July 20, 2015

Horse 1941 - Don't Let A Watchman Kill A Mockingbird

I suspect that for vast majority of people who read this post (leave a comment below - it's okay, I don't bite much), that they will only be familiar with Harper Lee's novel "To Kill A Mockingbird" because they were forced to read it in high school. Practically anyone who has studied secondary school English literature will have come across it at some point.
I didn't.
Unlike that great majority of high school English students, I didn't have to read "To Kill A Mockingbird" in school. I went to a selective high school where I'm convinced that the English faculty was getting back at their old high school teachers through us as some kind of proxy. I'm pretty sure that the books that we were set in high school were as a result of some faux intellectualistic attempt to make the English teachers feel better about themselves and the choices that they made rather than an attempt to give us an enjoyable experience.
As a result, I didn't end up reading "To Kill A Mockingbird" until I was in my mid 30s; by which time, I'd acquired the skill of reading fiction for pleasure, after having that skill forcibly beaten out of me in school. Without the pressure to have to analyse the book or write essay questions on it, I quite enjoyed the book for what it was and for that reason, I do not want to read Ms Lee's brand new release "Go Set a Watchman".

In Mockingbird, Atticus Finch is different to a lot of characters that you'll find in a lot of novels because he does what he thinks is right and acts quite nobly whilst doing it. He doesn't appear to be conflicted by angst or turmoil and his aloofness and calmness is kind of different to what you'd usually expect from a protagonist of a novel. There's kind of a literary deftness about viewing the world through Scout's eyes and even though Atticus is stern, Scout has a fondness for her father.
The biggest reason I suppose that I do not want to read "Go Set A Watchman" is that I do not want my impression of Atticus Finch to be tainted. If I never find out that he's a secret racist, or has had an affair or killed someone, or whatever it might be; if I never find those things out then I'm fine with that. Even though Atticus Finch isn't a real person, I'd still rather see the best in him, as I like to do in most people; however deluded and naive that might be.
Mockingbird is a book which I think has stood for so long precisely because there hasn't been a sequel.

In the music world, generally the third record by an artist or band is complete and utter rubbish. They will have written enough songs for the first album and enough stuff for a second one but by the time that the third album comes out, they're always invariably trying to recreate and capture something from before they were famous and it almost never works.
With novelists, unless they'd always intended for there to be a second or third novels as part of a trilogy, the second and third novel is often a hard grind. Going back and writing a sequel might be easier but it probably involves shortcuts; in which case it probably won't be as good. In that respect, I think that one of the greatest events in literary history was when Queen Victoria asked Lewis Carroll to dedicate his next work to her. He duly submitted to her request and his next work was a treatise on some mathematical concept; which failed to capture the public attention.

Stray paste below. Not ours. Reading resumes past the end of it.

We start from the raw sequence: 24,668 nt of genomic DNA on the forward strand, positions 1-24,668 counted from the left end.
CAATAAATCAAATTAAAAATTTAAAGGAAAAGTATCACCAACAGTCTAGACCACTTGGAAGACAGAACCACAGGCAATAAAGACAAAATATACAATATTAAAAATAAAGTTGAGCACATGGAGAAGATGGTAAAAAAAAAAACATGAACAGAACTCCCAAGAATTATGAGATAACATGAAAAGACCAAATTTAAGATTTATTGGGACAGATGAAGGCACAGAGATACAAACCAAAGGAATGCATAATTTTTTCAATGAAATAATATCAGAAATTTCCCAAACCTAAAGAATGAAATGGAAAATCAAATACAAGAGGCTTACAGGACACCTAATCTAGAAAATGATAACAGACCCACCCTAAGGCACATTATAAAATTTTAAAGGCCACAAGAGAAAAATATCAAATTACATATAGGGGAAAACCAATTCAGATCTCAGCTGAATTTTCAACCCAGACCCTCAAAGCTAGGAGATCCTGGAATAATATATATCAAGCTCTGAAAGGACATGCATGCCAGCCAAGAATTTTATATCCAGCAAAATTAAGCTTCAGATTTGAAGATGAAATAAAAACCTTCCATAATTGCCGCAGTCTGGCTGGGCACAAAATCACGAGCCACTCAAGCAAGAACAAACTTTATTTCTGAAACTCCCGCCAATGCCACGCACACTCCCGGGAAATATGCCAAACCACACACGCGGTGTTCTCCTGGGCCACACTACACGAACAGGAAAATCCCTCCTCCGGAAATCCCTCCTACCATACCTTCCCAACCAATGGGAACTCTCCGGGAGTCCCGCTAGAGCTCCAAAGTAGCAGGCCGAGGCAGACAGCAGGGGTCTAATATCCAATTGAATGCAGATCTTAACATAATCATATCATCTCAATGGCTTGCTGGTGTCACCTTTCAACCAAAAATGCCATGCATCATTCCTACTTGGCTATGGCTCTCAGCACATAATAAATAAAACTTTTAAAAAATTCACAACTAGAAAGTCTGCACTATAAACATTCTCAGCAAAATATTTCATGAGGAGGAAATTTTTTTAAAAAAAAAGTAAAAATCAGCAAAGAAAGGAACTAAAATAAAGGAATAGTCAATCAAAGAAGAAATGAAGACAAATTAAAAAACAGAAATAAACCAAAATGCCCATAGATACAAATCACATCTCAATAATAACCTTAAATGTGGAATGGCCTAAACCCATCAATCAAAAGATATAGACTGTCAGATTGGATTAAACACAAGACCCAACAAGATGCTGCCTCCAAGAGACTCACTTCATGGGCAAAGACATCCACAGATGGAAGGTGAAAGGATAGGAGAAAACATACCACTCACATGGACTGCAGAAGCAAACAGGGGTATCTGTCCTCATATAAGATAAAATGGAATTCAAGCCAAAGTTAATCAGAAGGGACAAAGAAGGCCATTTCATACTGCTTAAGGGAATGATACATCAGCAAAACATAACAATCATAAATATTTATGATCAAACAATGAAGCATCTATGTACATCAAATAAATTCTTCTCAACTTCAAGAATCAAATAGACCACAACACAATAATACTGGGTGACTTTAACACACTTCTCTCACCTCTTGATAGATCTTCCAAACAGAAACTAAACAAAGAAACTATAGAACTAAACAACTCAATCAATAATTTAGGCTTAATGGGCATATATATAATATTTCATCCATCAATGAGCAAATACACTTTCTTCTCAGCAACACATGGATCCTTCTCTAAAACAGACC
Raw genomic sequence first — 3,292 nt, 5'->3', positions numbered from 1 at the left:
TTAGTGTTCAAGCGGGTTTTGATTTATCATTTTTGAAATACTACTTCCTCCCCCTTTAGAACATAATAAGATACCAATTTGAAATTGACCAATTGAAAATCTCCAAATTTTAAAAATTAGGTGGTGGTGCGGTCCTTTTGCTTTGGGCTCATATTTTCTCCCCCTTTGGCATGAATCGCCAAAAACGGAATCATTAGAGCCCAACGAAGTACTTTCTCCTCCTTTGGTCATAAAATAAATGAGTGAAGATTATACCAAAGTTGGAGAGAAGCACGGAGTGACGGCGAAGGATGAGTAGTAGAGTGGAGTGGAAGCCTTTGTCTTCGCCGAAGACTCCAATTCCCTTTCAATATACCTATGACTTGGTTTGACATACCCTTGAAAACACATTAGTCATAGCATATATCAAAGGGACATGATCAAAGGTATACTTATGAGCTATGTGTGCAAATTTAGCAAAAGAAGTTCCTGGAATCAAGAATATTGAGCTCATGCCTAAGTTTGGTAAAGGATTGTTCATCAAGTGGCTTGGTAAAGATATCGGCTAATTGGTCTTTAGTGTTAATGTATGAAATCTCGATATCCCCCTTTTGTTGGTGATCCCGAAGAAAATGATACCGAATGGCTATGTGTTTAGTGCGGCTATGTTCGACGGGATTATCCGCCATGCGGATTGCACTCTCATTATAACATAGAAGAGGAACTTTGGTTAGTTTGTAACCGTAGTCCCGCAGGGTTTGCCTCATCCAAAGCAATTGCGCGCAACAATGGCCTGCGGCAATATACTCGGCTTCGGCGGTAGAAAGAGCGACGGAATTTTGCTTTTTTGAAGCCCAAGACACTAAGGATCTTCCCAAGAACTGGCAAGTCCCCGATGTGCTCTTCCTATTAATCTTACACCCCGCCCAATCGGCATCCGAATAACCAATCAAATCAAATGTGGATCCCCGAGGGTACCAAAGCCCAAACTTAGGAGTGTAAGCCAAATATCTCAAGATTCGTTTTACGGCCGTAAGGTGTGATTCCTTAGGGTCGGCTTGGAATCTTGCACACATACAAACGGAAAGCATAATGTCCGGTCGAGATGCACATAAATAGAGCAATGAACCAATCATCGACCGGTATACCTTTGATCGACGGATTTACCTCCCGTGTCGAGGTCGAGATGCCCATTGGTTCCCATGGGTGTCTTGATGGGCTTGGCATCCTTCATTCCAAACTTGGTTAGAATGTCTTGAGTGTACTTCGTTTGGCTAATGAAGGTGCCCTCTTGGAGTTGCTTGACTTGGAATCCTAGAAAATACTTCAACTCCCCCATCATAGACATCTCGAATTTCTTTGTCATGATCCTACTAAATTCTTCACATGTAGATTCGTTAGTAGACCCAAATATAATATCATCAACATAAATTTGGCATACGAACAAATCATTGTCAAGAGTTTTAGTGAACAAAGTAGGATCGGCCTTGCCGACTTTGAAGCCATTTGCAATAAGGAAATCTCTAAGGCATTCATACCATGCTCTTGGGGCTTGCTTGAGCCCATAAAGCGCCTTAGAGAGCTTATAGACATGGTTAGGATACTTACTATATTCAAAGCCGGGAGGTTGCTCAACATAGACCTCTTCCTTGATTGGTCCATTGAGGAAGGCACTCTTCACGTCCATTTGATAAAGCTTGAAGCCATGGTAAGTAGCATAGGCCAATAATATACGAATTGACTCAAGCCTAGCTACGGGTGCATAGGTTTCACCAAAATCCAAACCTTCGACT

Think about Star Wars (in my house, everything eventually comes back to Star Wars, Elton John, The Lion King and number plates), the first three films (Episodes IV, V and VI) were always intended as a trilogy and were very enjoyable. The prequels (Episodes I, II and III) which were made many years later are mostly horrible.
I'm worried that in the process of writing "Go Set A Watchman", Ms Lee has either resurrected notes for decades ago and which were never good enough for publication in the first place, or that she's returned to something and can't recapture that spark from oh so long ago.

The other thing that I'm worried about with "Go Set A Watchman" is that this wasn't released for so long because Ms Lee's publishers didn't think it was good enough for publication. Admittedly, I'm hardly what you'd consider to be a literary genius but even these rather paltry and pathetic blurts are edited and changed. Mostly I'll start out with only a basic skeleton of what I want to write and the the finished product ends up markedly different to the first confused shouts into the void. To be honest, the first couple of hundred of these posts are embarrassing. If they were ever published in an anthology, I'm sure that I'd prefer that if was more heavily focused on later, rather than earlier posts. If Watchman is one of those sort of works, then maybe it's akin to a draft or proto work which just isn't as good.
I hope that Ms Lee hasn't been pressured into releasing something that she wouldn't have wanted to escape. Harper Lee is an 89 year old lady and I would feel terrible if I knew that she'd been bullied into publishing this work because the publishers had pestered her finally releasing this until she finally snapped.

I could of course be entirely wrong and Watchman might be a hidden work of rare genius. If that's true then there will be rave reviews and rampant fanfare. I might be tempted to read it under such circumstances but I think that the more likely scenario is as outlined above.

The title "Go Set A Watchman" seems more appropriate to me to be a good name for a cricketing novel; when it's half an hour before stumps and a wicket has fallen.

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